Why we use YoYo IR2

I’ve used a variety of endurance tests with soccer players to assess fitness including the traditional bleep / beep test, the 6″ run test, the Cooper test, and the YoYo Intermittent Recovery 2 (YoYo IR2) Test. There are many more including the YoYo IR1, YoYo Intermittent Endurance 1 and 2 tests, Synthesis test, V02max tests, and many more. Some coaches have even made their own in-house variants. While most of these tests assess roughly the same qualities and there is significant correlation between them, they are definitely distinct tests and not redundant measures of ‘endurance.’

With so many options, here’s why I choose the YoYo IR2 for my club:

The test is a valid measure for performance in soccer. The same can’t be said for other tests of fitness.

The test had a high reproducibility and sensitivity, allowing for detailed analysis of the physical capacity of athletes in intermittent sports. Specifically, the Yo-Yo intermittent recovery test was a valid measure of fitness performance in soccer. During the test, the aerobic loading approached maximal values, and the anaerobic energy system was highly taxed. Additionally, the study suggests that fatigue during intense intermittent short-term exercise was unrelated to muscle CP, lactate, pH, and glycogen.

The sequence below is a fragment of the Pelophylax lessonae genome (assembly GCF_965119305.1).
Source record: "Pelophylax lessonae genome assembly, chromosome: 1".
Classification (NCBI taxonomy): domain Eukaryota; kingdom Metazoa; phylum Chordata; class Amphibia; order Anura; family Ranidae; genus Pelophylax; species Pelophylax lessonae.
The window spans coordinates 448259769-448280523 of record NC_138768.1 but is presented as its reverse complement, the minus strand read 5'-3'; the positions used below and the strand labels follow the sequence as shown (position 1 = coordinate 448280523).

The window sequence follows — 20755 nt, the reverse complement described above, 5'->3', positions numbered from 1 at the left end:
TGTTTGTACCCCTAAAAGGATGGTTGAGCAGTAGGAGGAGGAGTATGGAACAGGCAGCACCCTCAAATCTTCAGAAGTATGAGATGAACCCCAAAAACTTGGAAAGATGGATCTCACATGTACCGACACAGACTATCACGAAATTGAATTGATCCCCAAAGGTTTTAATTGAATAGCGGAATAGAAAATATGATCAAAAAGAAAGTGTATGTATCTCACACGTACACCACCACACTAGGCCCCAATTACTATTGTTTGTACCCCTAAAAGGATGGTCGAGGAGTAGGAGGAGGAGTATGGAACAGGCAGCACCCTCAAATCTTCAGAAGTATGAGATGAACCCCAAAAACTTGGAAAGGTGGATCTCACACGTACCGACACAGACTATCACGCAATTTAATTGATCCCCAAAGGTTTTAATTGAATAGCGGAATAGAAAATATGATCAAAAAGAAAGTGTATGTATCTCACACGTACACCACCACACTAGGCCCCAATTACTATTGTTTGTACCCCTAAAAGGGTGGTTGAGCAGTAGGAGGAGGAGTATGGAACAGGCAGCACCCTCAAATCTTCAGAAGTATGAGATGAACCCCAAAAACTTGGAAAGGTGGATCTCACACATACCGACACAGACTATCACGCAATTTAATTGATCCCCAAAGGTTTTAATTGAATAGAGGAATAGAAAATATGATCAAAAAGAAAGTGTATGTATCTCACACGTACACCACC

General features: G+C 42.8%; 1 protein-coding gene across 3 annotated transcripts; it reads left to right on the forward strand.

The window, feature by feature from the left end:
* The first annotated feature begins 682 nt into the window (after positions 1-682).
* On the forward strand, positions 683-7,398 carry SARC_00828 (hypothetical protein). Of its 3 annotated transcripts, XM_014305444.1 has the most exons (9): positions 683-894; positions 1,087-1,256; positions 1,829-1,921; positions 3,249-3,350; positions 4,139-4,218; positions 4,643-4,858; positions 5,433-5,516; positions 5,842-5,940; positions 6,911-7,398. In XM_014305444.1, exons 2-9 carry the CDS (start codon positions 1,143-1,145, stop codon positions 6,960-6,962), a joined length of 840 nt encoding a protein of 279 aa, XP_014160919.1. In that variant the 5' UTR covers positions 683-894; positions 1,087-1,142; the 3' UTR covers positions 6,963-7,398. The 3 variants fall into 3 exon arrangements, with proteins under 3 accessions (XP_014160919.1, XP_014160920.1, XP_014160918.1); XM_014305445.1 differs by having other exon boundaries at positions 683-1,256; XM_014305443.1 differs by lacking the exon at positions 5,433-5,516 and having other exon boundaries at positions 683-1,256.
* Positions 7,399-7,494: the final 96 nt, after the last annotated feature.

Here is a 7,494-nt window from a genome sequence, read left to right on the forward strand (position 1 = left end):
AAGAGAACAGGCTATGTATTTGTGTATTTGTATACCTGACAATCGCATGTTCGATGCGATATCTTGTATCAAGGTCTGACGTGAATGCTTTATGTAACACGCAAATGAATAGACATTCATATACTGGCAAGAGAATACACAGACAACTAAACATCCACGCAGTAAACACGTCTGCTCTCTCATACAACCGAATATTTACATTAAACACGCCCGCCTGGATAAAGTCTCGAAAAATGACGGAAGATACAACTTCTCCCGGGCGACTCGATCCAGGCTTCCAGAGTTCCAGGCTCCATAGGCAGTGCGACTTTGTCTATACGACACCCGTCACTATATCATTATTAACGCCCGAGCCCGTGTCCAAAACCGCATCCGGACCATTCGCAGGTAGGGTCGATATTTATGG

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Mike Young

Director of Performance at Athletic Lab
Mike is the Head Fitness Coach for the North Carolina Courage and North Carolina FC. He is also the owner and Director of Performance at Athletic Lab sports performance training center. He previously served as the fitness coach for the Vancouver Whitecaps and Carolina Railhawks. He has a PhD in Biomechanics, an MS in Coaching Science, and a BSS in Exercise Physiology and has coached Olympic and professional athletes in Skeleton, Track & Field, MLS and NASL Soccer, PGA Golf, NFL Football, MLB Baseball and Olympic Weightlifting. He has lectured around the world and authored 2 books and dozens of research and coaching articles.